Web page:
sounds expensive
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Old 01-02-2008, 03:56 PM   #18
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its not neerly as expensive as replacing the lexan. We do the same thing with our blaster, have never changed the window, just the plastic. we also have a wheel blaster, which is realy cool, uses steel shot and is fully automatic.
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Old 01-02-2008, 04:16 PM   #19
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Quote:
Originally Posted by Bowerss2 View Post
its not neerly as expensive as replacing the lexan. We do the same thing with our blaster, have never changed the window, just the plastic. we also have a wheel blaster, which is realy cool, uses steel shot and is fully automatic.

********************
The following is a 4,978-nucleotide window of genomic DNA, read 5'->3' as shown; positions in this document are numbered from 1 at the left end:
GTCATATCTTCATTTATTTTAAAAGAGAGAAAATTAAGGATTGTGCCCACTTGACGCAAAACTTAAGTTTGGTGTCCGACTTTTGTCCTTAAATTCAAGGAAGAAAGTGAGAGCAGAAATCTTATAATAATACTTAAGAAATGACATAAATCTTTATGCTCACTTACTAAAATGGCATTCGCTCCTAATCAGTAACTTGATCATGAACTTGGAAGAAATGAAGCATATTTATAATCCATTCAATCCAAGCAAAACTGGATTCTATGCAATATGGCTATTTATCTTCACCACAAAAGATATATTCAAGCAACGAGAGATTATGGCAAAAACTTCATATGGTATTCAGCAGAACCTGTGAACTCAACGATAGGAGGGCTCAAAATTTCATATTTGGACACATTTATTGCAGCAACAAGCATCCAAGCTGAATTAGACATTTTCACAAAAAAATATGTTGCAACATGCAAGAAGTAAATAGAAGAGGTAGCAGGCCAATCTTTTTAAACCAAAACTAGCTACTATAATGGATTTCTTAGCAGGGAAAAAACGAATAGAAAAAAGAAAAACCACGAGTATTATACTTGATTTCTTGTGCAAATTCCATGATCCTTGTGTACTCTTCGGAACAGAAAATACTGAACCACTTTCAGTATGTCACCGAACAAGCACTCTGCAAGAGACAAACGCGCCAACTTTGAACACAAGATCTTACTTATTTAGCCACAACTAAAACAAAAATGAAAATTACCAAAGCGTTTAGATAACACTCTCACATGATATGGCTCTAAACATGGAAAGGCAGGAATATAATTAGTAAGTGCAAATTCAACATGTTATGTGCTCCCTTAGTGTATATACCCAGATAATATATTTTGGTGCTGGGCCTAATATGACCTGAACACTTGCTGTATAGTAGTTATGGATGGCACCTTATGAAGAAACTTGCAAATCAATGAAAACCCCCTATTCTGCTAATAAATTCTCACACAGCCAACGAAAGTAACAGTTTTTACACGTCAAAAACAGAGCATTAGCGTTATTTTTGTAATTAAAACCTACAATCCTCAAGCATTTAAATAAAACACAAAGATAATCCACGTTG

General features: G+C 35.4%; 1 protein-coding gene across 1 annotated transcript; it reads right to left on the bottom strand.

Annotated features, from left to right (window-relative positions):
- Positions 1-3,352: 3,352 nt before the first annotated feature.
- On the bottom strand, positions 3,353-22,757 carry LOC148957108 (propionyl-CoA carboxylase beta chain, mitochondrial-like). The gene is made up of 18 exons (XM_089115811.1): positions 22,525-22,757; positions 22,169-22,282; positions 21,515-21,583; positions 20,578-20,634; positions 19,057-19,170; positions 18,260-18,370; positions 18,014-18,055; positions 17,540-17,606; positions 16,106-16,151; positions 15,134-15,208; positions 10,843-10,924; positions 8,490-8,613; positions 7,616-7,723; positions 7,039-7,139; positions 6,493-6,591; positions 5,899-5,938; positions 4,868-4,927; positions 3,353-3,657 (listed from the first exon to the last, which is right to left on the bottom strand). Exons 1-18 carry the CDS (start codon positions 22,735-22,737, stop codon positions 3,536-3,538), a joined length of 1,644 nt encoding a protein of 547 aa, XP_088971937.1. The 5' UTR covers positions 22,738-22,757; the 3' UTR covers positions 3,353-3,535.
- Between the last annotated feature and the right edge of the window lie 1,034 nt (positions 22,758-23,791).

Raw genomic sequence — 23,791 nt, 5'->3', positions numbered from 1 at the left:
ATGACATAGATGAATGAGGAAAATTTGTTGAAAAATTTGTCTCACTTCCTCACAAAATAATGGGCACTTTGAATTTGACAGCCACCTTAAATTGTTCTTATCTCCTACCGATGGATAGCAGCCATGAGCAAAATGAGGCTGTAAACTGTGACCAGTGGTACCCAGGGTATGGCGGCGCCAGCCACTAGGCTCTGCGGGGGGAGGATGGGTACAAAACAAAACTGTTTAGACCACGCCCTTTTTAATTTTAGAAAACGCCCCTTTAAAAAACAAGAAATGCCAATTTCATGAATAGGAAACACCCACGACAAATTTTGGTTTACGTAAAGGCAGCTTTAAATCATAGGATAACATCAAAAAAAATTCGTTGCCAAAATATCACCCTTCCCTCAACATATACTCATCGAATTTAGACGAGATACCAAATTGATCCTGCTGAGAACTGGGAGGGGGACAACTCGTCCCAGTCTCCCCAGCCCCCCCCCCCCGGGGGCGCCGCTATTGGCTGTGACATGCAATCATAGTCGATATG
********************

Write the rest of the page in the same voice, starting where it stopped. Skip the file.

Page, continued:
where do you get the plastic so cheap ???
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Old 01-02-2008, 04:31 PM   #20
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an arts and crafts store just a couple blocks down. i dont know the exact dimensions of the roll we get, but we normally go through about 2 rolls a year. they cost maybe 15-20 bucks a roll tops.
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Old 01-02-2008, 04:31 PM
 
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2006, abrasive, blast, blasting, build, cabinent, cabinet, cabnet, clarke, metal, plans, sand, sandblast, sandblasting, sb